21 June 1529: Catherine of Aragon causes a courtroom sensation

Henry VIII’s first wife makes an impassioned plea to save her marriage


On 21 June 1529, London awoke with a buzz of anticipation. For weeks all the talk had been about the hearing into Henry VIII’s marriage to Catherine of Aragon. The king was seeking an annulment, but Catherine was putting up a fight. As the clerks arrived at Blackfriars, a crowd was waiting outside the chamber, pushing and shoving to get one of the precious places.

When the court resumed that morning, Henry spoke first, insisting that he merely needed to know if their marriage was legal. But then came Catherine’s turn. Calmly she rose from her seat and walked towards Henry’s throne. And there, she fell to her knees.

“Sir,” she implored, “I beseech you for all the loves there hath been between us, and for the love of God, let me have justice. Take of me some pity and compassion.” The spectators sat in silence, listening to the queen pleading on her knees in her deep Spanish accent. “I take God and all the world,” she said, “to witness that I have been to you a true, humble and obedient wife, ever comfortable to your will and pleasure.”

For 20 years they had been husband and wife. She knew it. He knew it. “I take God to be my judge,” Catherine concluded. “And whether it be true or no, I put it to your conscience.”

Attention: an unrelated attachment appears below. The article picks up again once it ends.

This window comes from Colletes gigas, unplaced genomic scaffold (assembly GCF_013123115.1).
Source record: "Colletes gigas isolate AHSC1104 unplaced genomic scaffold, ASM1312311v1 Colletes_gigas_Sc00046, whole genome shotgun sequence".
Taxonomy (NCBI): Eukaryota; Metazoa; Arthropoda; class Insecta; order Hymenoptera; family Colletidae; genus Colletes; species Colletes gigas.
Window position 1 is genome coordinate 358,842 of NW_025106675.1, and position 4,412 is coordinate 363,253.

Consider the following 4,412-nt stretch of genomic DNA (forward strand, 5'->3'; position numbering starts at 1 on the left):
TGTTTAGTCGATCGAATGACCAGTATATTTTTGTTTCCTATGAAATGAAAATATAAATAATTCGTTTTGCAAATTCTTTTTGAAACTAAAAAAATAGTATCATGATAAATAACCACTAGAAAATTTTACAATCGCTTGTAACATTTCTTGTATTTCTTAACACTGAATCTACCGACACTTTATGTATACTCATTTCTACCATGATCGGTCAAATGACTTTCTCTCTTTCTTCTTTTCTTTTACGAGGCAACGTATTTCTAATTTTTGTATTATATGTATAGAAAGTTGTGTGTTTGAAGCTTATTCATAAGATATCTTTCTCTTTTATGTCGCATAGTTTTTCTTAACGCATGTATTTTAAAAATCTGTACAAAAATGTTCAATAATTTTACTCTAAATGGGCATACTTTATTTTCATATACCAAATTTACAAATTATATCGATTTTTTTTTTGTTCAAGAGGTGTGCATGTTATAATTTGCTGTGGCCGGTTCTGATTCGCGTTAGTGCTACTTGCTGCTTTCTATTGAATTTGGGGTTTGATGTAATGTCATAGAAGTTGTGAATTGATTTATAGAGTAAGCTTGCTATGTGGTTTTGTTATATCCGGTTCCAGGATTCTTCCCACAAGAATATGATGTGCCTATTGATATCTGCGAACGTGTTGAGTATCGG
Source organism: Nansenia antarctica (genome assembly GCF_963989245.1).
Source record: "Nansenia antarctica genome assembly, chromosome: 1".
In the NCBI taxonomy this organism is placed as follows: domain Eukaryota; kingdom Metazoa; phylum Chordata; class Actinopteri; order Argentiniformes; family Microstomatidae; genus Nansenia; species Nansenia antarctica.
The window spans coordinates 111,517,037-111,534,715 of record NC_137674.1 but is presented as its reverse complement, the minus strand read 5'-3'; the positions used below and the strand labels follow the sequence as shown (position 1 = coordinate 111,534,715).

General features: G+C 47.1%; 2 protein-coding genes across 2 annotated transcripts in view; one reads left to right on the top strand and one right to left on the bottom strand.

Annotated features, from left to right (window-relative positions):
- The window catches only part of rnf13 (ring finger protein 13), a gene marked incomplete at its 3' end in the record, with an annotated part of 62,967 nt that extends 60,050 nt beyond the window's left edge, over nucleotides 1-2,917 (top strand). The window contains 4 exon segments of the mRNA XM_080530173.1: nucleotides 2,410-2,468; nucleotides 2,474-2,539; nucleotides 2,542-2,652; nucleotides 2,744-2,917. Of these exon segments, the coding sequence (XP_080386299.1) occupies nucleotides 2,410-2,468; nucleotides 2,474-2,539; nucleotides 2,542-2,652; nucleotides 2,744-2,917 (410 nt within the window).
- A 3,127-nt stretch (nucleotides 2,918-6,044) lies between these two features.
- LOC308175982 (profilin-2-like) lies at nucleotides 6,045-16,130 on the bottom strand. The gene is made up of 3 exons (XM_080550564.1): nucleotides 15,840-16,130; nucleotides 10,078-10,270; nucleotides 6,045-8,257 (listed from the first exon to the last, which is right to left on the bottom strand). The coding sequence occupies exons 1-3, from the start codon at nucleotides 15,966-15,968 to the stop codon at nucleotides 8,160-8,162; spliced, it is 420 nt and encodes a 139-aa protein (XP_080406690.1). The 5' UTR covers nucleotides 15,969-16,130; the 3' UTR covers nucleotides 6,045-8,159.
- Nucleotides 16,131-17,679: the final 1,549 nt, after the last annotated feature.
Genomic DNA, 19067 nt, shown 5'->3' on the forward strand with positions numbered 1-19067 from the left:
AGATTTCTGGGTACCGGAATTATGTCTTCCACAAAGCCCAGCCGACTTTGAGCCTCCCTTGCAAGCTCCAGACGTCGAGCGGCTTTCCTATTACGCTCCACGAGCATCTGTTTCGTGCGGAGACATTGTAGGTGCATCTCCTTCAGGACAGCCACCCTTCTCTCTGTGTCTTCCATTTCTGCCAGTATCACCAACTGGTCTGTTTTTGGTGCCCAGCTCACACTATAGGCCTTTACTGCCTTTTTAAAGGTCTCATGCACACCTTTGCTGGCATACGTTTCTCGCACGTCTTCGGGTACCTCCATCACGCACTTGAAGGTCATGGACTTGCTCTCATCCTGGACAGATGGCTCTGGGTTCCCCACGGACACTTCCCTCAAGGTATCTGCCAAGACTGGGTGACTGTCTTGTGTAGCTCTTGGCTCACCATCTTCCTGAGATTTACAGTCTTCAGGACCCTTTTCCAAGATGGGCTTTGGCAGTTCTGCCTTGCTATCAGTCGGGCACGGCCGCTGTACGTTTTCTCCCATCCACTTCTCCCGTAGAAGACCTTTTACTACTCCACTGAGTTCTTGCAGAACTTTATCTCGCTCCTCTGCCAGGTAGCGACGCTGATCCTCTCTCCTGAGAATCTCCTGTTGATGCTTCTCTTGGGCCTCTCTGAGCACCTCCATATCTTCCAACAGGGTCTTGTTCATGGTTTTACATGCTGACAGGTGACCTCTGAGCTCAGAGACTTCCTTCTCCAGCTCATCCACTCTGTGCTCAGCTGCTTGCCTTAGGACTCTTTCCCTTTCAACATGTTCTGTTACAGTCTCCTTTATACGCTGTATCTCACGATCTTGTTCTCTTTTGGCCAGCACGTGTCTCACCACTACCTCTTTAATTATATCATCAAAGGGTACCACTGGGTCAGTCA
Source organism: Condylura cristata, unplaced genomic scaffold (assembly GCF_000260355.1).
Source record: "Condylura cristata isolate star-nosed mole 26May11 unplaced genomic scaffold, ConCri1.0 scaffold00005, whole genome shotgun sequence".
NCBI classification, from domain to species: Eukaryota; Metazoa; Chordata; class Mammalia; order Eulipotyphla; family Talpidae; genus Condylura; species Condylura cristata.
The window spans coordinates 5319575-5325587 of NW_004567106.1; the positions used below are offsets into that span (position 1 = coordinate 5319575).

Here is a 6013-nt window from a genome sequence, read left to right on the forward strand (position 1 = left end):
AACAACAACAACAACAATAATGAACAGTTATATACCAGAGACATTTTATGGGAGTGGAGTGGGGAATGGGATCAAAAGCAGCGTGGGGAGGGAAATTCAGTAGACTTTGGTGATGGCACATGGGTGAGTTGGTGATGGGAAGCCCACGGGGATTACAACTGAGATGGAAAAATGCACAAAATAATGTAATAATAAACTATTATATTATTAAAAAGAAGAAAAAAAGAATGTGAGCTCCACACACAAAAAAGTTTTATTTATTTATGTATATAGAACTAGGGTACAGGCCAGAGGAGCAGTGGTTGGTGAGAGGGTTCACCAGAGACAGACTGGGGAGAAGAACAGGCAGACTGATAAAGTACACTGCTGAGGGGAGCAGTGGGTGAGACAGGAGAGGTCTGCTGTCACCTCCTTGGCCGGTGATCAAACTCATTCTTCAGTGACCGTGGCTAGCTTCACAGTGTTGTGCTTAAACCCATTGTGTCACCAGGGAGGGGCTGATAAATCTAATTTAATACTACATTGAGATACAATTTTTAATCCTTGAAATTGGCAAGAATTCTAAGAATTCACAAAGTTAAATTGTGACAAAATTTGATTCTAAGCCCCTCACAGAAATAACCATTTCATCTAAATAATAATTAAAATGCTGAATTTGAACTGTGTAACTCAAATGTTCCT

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Then she turned and walked out of the chamber. Behind her, Henry stood motionless, his face like thunder. | Written by Dominic Sandbrook

21 June 1621

In what became known as the Day of Blood, 27 leaders of the Bohemian rebellion against the Habsburg empire were executed in the old town square in Prague.

21 June 1642

Cavalier poet Richard Lovelace was released on bail from prison. He had been sent there after presenting the House of Commons with a pro-Royalist petition.

21 June 1813

The Marquess of Wellington won a decisive victory over a French army under Joseph Bonaparte and Marshal Jean-Baptiste Jourdan at Vitoria in north-east Spain. The French lost 8,000 men and nearly all their guns. The battle (which might have been even more decisive had not many of Wellington’s troops broken off the pursuit to plunder the French baggage) led to the collapse of French rule in Spain and encouraged the Austrians to declare war on napoleonic France. it also inspired an orchestral piece by Beethoven – Opus 91 or Wellington’s Victory.

21 June 1919

Ships of the German High Seas fleet are scuttled at Scapa Flow where they have been interned since November 1918. The fleet commander, Rear-Admiral von Reuter, orders the scuttling to prevent the ships, which have become something of a tourist attraction, from being handed over to the victorious Allies. The British manage to tow a few vessels to beach in shallow water but 400,000 tons of warships are sunk, the biggest loss of shipping in a single day in history. Most will subsequently be salvaged but eight still remain in the Flow.


21 June 1970

Sukarno, leader of Indonesia’s struggle for independence from the Dutch and the country’s first president, died in Jakarta. He had been toppled from power in 1967 and held under house arrest until his death.

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